When Adji stopped asking such questions he and his crew assumed an agreement had been reached between the two leaders. Adji’s meetings with Suharto were most fraught due to his close friendship with President Sukarno. Sudjai cites the rumour that the two reached an understanding when Suharto agreed that General Adji be permitted to maintain good relations with President Sukarno. It was at this point that Adji finally agreed to the crushing of the PKI in West Java.

Each of the commanders, according to Sudjai, was in the dark about the response of the others to Suharto’s orders. Each would repeatedly ask Sudjai and his crew whether the other two commanders had agreed or would agree to the secret orders. His descriptions indicate their uncertainty, hesitation, and confusion. In response, and swayed by their own perceptions of events in Jakarta and the popular support they believed Suharto had, Sudjai states that he and his crew decided among themselves to try to influence the commanders to more quickly arrive at a decision to follow Suharto’s orders.

Thus, when asked by each commander as to whether the other commanders had already assented to the orders, the crew agreed that would reply that the other commanders would definitely be issuing their decision in the next day or two. Sudjai doesn't claim to have exerted any real influence, – but he notes that by the third week of October, the three Java division commanders had finally acceded to Suharto’s confidential demands. He reminds the reader that the official, public banning of the PKI was not instituted until some five months later on 12 March 1966, by which time Suharto had significantly boosted his powers. In this section, Sudjai then goes on to recount the dangers they faced in the early days of October in flying to airfields where the loyalty of local troops was in doubt.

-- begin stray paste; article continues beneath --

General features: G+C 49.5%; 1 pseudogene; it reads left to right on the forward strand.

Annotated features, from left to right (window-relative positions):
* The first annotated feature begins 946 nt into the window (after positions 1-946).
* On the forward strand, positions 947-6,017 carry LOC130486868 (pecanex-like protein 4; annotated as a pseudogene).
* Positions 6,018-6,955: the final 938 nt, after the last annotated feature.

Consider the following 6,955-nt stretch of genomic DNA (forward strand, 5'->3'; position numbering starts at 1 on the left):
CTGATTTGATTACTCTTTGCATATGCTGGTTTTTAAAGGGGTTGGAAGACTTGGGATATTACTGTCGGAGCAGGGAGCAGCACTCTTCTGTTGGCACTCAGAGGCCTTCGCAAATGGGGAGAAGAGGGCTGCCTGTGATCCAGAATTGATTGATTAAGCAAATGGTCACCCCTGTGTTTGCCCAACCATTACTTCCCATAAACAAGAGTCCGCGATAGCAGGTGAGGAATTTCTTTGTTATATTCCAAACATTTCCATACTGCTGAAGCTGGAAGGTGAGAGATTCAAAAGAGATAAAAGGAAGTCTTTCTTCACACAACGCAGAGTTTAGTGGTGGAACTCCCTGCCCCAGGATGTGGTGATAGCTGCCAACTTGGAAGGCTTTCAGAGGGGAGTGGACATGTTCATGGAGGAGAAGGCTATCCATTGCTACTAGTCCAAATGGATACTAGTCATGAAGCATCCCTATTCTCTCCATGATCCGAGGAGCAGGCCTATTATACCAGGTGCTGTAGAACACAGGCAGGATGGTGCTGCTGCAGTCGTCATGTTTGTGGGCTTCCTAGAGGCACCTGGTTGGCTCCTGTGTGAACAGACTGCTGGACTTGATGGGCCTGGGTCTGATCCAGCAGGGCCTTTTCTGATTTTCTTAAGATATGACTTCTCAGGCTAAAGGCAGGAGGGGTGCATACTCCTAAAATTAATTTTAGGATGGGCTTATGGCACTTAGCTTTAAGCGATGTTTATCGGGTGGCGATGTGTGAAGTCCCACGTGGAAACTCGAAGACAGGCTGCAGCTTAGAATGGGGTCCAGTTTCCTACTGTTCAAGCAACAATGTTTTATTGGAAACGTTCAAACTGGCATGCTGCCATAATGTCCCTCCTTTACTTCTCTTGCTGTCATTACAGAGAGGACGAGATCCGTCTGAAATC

In Part Four, ‘Consolidation of the Military Divisions Outside Java’, Sudjai gives the example of the response of General Solihin, commander of the outer island military division headquartered in Makassar, whom he had known earlier in his career. Solihin personally awaited the plane’s arrival and immediately opened the envelope handed to him. Sudjai notes that Solihin’s expression became tense, and quotes him as saying: ‘I’m confused. Last night in Pak Harto’s radio speech he declared he stood behind President Sukarno without reserve. But the message you brought reads differently. So what to do?’

Sudjai states that he replied by confirming that the secret orders must be followed and explained that each of the commanders in Java and elsewhere had received the same orders and were to enact them. General Solihin was flown to Jakarta the following day to meet with Suharto.

Sudjai also mentions his meetings with other army division heads, noting that the reactions of the various commanders upon opening and reading the documents was always the same.  It was always followed by questions about the situation in Jakarta and what he and his crew knew of the responses of other commanders. Sudjai openly acknowledges that all interchanges he had with the various regional commanders were later reported to Army General Staff headquarters (SUAD II) on his return to Jakarta.

Suharto’s pilot

Sudjai describes how he served as pilot to General Suharto in early October on so-called ‘blackflights’ – secret flights that had to be made without ground support or landing lights. One of these took place before dawn on the morning of 3 October in Semarang, Central Java, after it had been re-secured by loyalist forces. He also again flew Suharto to Semarang at the time of the capture of PKI chairman, Aidit, in November.

Other priority passengers in early days are also mentioned, such as Subhan ZE, a young leader within the Muslim organization Nahdatul Ulama, and a key figure in publicly mobilising mass action against the PKI. As Deputy Head of the interim parliament, he was instrumental in supporting the formal banning of the PKI and the appointment of Suharto as president in 1968.

In summary, Sudjai's memoir provides a sense of what was at stake during the period when Suharto took his first steps toward ensure recognition of his own command as well as the unity of army action in crushing the PKI and weakening and ultimately removing President Sukarno. 

Col. Sudjai, ‘Kesaksian Kolonel Sudjai, Pilot Angkatan Darat Di Era G-30S (1965-1970): Misi Penerbangan Spritual Orde Baru - Bagian 1-5’ in The Global Review, 29 June 2009.

Margot L. Lyon ( is an anthropologist and retired faculty member at the Australian National University. She remains at ANU as a Visiting Fellow and member of the Emeritus Faculty.

Other articles by the author:

Jamu for the Ills of Modernity, July-September 2003.

Inside Indonesia 124: Apr-Jun 2016{jcomments on}